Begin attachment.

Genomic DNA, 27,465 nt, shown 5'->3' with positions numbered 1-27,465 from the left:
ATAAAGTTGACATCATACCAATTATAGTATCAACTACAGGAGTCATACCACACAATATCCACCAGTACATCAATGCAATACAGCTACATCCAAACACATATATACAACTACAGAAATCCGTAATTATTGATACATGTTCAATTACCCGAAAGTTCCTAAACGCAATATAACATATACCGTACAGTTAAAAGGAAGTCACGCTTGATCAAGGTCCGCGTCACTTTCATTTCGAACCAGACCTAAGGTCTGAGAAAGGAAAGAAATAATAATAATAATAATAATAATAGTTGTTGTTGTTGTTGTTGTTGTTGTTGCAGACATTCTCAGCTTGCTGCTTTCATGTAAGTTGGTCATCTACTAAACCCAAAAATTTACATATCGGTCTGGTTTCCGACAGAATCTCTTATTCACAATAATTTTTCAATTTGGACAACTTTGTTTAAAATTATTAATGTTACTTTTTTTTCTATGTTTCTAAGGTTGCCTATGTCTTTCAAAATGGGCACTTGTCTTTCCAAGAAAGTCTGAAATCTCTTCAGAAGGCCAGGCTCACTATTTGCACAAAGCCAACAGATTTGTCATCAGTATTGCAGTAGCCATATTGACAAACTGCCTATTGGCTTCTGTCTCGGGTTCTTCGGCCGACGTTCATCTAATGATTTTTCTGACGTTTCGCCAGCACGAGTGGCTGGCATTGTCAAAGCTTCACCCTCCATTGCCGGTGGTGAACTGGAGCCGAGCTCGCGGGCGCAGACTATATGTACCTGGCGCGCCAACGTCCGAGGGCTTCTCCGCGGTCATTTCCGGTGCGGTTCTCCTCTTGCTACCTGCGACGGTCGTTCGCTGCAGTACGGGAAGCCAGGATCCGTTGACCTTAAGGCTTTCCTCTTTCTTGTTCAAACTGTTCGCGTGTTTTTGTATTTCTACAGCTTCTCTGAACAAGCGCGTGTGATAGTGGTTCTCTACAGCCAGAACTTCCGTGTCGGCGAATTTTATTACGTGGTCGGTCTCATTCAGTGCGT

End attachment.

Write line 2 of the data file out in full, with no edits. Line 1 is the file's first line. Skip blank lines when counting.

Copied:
ATAAAGTTGACATCATACCAATTATAGTATCAACTACAGGAGTCATACCACACAATATCCACCAGTACATCAATGCAATACAGCTACATCCAAACACATATATACAACTACAGAAATCCGTAATTATTGATACATGTTCAATTACCCGAAAGTTCCTAAACGCAATATAACATATACCGTACAGTTAAAAGGAAGTCACGCTTGATCAAGGTCCGCGTCACTTTCATTTCGAACCAGACCTAAGGTCTGAGAAAGGAAAGAAATAATAATAATAATAATAATAATAGTTGTTGTTGTTGTTGTTGTTGTTGTTGCAGACATTCTCAGCTTGCTGCTTTCATGTAAGTTGGTCATCTACTAAACCCAAAAATTTACATATCGGTCTGGTTTCCGACAGAATCTCTTATTCACAATAATTTTTCAATTTGGACAACTTTGTTTAAAATTATTAATGTTACTTTTTTTTCTATGTTTCTAAGGTTGCCTATGTCTTTCAAAATGGGCACTTGTCTTTCCAAGAAAGTCTGAAATCTCTTCAGAAGGCCAGGCTCACTATTTGCACAAAGCCAACAGATTTGTCATCAGTATTGCAGTAGCCATATTGACAAACTGCCTATTGGCTTCTGTCTCGGGTTCTTCGGCCGACGTTCATCTAATGATTTTTCTGACGTTTCGCCAGCACGAGTGGCTGGCATTGTCAAAGCTTCACCCTCCATTGCCGGTGGTGAACTGGAGCCGAGCTCGCGGGCGCAGACTATATGTACCTGGCGCGCCAACGTCCGAGGGCTTCTCCGCGGTCATTTCCGGTGCGGTTCTCCTCTTGCTACCTGCGACGGTCGTTCGCTGCAGTACGGGAAGCCAGGATCCGTTGACCTTAAGGCTTTCCTCTTTCTTGTTCAAACTGTTCGCGTGTTTTTGTATTTCTACAGCTTCTCTGAACAAGCGCGTGTGATAGTGGTTCTCTACAGCCAGAACTTCCGTGTCGGCGAATTTTATTACGTGGTCGGTCTCATTCAGTGCGT